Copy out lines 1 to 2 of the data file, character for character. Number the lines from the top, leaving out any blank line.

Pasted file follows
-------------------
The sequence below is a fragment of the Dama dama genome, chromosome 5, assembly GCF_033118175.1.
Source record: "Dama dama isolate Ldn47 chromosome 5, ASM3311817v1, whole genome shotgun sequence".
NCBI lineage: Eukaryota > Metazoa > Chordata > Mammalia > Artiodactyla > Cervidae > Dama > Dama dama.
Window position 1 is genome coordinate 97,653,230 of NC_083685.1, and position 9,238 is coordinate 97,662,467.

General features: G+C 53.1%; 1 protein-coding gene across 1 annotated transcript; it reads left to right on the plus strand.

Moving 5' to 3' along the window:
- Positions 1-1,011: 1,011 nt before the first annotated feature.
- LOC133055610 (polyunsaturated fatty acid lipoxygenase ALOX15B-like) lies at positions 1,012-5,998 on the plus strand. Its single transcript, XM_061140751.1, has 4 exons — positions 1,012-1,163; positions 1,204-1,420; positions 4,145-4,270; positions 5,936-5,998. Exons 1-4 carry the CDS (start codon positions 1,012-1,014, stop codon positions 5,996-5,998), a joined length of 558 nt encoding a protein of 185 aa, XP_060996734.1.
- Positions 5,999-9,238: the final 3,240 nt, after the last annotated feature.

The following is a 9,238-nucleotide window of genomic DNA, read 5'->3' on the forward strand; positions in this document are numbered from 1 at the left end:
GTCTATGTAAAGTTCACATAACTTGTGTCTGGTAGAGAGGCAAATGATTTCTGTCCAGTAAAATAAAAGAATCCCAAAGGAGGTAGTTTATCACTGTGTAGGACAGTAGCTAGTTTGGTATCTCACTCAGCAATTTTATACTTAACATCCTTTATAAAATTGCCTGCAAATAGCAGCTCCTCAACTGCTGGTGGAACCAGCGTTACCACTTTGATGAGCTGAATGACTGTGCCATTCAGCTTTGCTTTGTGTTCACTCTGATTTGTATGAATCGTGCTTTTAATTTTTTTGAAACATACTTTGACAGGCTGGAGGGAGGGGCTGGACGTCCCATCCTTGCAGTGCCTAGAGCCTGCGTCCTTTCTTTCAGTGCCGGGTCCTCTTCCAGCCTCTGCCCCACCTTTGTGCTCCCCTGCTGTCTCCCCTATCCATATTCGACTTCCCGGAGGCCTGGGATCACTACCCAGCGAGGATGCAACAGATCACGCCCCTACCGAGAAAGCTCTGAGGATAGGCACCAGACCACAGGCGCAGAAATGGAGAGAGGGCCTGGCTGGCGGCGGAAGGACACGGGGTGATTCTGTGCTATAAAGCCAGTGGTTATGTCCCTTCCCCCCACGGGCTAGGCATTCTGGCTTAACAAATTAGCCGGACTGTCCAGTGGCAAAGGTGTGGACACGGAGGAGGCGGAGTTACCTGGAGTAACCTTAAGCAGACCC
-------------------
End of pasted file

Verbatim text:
The sequence below is a fragment of the Dama dama genome, chromosome 5, assembly GCF_033118175.1.
Source record: "Dama dama isolate Ldn47 chromosome 5, ASM3311817v1, whole genome shotgun sequence".